Indeed there was a passing acknowledgment of this in the conversation that I had with Iris. Not an “I’m sorry for what I did”. That was unnecessary. Just a mention of ‘unpleasantness’ and a look in my eye, and then move on.
There was no one to take my mother to Iris’s funeral. There was a half baked plan that between us my brother and I would get her there but it did not get beyond the discussion stage. The way my mother tells it on the day Harry, Iris’s husband just turned up at the door and said “are you coming”. He waited whilst she got changed and drove her to the crematorium in his car. Throughout the service and in the reception afterwards he looked out for her Then took her home and made sure she was okay. All of this on a day when he must have had a great deal else on his mind.
Back on the day that did the interview in muddy gardening gear, the discussion was mostly about the two Rowland’s, my father and his dad. Iris was the only person alive who could speak about my father as a child and young man, and at all about his father.
The only stories that I had up till that point related to how he died. It was 1943 and he was fifty eight years old. Essentially the standard, accepted version was that he had died because of his adherence to the work ethic. Tuberculosis and consumption (the bodily wasting associated with the infection) was killing him. He was determined to keep his job and so he somehow got himself the half mile to Greenbottom Mill where he was employed as a cotton dyers labourer, by holding onto a fence while he coughed up copious amounts of bacilli laden, clotted blood. He was said to have died one day at the mill after making the march of death down Henshaw Lane. Iris smiled at that and said “yes and no”. It was not quite so heroic with fifty shades of Soviet realism. Yes he coughed, yes he produced blood (but who didn’t!) and yes he died at work. The more immediate cause though was smoking sixty a day, just like her and having pneumonia and no money to pay for treatment. He had gone to work because he was scared to stay at home and face the bullying of his wife, Ida. Iris told all of this with a laugh and a rasping cough.
I did not say this but felt the heroic, work ethic affirming, death march story still stood albeit with the gods of irony having a giggle in the corner.
The second thing I knew about Rowland (senior) was his impediments. In his case those affecting speech and hearing. Possibly these are part of the reason why he submitted Ida’s terror tactics or maybe its totally irrelevant. . Generations of men (and women) have grown up with little hearing or none. Faced with the truth of ‘adapt or die’ they have had to invent a life for themselves which worked, day after day. I am not minimising the loneliness, and horror that sometimes accompanied this process. Just paying tribute to them.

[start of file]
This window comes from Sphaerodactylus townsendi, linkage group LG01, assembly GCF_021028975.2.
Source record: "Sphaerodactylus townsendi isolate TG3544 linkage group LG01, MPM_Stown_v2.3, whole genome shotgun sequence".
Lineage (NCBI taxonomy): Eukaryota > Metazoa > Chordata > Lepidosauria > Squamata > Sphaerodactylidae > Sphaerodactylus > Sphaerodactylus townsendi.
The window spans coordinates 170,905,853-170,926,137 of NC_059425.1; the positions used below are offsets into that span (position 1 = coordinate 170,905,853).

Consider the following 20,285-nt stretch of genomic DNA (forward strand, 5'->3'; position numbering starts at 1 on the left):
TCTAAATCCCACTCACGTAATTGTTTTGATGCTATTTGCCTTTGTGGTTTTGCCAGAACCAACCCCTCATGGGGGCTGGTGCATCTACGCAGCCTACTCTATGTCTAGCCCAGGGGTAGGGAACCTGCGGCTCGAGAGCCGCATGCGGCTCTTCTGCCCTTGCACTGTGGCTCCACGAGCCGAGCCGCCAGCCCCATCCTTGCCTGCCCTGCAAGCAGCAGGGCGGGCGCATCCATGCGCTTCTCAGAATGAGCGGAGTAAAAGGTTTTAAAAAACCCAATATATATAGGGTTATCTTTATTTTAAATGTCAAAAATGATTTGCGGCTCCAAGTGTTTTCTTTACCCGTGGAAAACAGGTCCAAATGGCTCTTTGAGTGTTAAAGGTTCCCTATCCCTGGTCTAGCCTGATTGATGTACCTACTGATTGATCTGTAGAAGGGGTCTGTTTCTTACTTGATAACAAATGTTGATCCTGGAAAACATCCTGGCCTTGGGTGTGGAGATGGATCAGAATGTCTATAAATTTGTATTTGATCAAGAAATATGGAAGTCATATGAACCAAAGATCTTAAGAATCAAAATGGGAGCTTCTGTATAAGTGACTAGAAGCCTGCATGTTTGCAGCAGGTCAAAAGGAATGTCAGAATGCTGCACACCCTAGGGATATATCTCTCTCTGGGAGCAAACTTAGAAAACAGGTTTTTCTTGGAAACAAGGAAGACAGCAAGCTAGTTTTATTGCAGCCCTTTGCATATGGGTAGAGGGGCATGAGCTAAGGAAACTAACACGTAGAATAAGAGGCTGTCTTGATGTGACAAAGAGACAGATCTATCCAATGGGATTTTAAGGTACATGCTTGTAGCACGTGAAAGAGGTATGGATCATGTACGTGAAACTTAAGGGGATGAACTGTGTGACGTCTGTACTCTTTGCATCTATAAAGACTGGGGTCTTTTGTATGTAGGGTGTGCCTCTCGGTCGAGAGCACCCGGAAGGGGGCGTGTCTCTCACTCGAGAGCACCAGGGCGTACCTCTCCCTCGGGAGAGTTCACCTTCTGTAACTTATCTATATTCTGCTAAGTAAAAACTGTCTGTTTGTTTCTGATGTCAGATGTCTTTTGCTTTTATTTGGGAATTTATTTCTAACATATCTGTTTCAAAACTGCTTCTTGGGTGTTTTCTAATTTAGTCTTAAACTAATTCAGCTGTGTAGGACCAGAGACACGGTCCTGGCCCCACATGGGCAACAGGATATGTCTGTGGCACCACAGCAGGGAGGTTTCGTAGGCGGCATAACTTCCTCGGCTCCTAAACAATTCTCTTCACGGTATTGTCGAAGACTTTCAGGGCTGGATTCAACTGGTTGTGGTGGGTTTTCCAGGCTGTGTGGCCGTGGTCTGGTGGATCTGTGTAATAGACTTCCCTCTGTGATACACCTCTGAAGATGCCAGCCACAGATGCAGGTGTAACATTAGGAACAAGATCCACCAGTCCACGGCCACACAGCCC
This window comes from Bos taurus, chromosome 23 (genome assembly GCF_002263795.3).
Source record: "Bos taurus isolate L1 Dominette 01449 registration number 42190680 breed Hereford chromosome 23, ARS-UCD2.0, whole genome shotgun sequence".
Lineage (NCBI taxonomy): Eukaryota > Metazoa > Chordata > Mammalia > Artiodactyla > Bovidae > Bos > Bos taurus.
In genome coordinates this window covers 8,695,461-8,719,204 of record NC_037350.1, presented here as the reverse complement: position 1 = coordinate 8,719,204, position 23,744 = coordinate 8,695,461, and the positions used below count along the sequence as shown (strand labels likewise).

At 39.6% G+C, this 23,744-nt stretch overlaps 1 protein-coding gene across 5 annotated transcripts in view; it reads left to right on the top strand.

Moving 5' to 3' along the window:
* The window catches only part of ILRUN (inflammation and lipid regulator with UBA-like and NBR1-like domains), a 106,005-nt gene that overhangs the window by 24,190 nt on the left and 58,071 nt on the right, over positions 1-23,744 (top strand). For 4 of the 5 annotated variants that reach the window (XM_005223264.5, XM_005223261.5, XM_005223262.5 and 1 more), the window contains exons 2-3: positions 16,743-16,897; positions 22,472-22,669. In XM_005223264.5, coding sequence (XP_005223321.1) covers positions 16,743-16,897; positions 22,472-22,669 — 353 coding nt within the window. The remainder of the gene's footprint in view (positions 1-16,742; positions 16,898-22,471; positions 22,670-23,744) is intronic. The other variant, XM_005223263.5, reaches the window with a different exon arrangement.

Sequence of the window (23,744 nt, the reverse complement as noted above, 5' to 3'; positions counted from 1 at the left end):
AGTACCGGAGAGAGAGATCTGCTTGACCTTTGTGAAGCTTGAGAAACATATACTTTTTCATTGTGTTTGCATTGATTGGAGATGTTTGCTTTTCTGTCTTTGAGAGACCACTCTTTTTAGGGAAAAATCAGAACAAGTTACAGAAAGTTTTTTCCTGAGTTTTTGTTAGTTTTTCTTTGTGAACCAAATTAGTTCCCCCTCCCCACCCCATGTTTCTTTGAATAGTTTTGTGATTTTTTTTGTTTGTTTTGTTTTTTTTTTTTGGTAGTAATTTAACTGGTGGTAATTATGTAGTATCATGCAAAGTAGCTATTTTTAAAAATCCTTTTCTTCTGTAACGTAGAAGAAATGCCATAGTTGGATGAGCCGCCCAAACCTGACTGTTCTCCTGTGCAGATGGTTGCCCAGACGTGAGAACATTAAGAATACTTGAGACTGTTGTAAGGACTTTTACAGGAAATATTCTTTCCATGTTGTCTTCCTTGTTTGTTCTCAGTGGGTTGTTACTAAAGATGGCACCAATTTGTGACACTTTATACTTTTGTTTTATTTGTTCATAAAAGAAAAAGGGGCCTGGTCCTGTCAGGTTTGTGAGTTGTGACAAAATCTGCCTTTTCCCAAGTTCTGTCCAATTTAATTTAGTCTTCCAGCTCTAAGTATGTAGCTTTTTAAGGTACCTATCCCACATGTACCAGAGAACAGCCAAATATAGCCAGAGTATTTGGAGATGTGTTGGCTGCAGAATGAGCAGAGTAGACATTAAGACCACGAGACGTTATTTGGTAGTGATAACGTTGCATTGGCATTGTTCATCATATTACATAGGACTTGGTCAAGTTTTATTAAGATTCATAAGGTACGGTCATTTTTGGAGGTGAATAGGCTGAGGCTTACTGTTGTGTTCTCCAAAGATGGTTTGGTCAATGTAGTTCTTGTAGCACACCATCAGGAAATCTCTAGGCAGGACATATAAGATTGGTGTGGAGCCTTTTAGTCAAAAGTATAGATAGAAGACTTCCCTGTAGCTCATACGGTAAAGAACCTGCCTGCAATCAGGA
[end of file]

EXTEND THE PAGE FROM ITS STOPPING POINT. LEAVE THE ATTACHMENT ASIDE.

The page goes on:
The deafness does seem to have been congenital or present from an early age. Working in textile mills alongside noisy machinery could cause hearing damage but this was probably not the main issue for Rowland senior. The speech difficulties (most likely lisp and stammer) were possibly secondary to the deafness but it is far more likely that it was some separate genetic cause. At least one male in each of the last four generations of our paternal line has had this problem. Rowland Junior was a great checker of the length and attachment of tongue fraenulum, believes the cause to lay there.
Ultimately these problems very possibly saved his life. Iris told me about a day when all three brothers Rowland senior, Eddie and Isaac signed up for the trip to the western front in 1914. Rowland was diverted to a Labour Corps attached to the Kings own Scottish Borderers, to dig trenches and similar. Men with disabilities of one kind or another were assigned to such tasks as well as the more able. His ‘unimpaired’ brother Isaac ended up at the sharp end of the army and was killed.

Rowland Kitchen (Senior) First World War Service Card
The penultimate bit of Rowland senior that I know about is when he got married. Ida, the future wife had, had an illegitimate child Kathleen in 1909 when she was nineteen years old. She continued living at home with her parents and does not seem to be in a relationship.
If you ask a hundred citizens if people had illegitimate children before 1914, most would say “no, it never happened. Children only got born in marriage cept for those who lived in the East End of London and were taken care of by the Salvation Army” or were interned in an institution for fallen women and their children adopted by nice middle class people”.
I don’t know how we all got to believe such a myth. Digging around in my family history (I’ve got to know four hundred of them in a butterfly collecting kind of way) the block of time between marriage and birth of first child can be micro-thin. A joke I remember sums its up nice.
Question. What is the most common form of marriage proposal in Britain?
Answer: Your what ???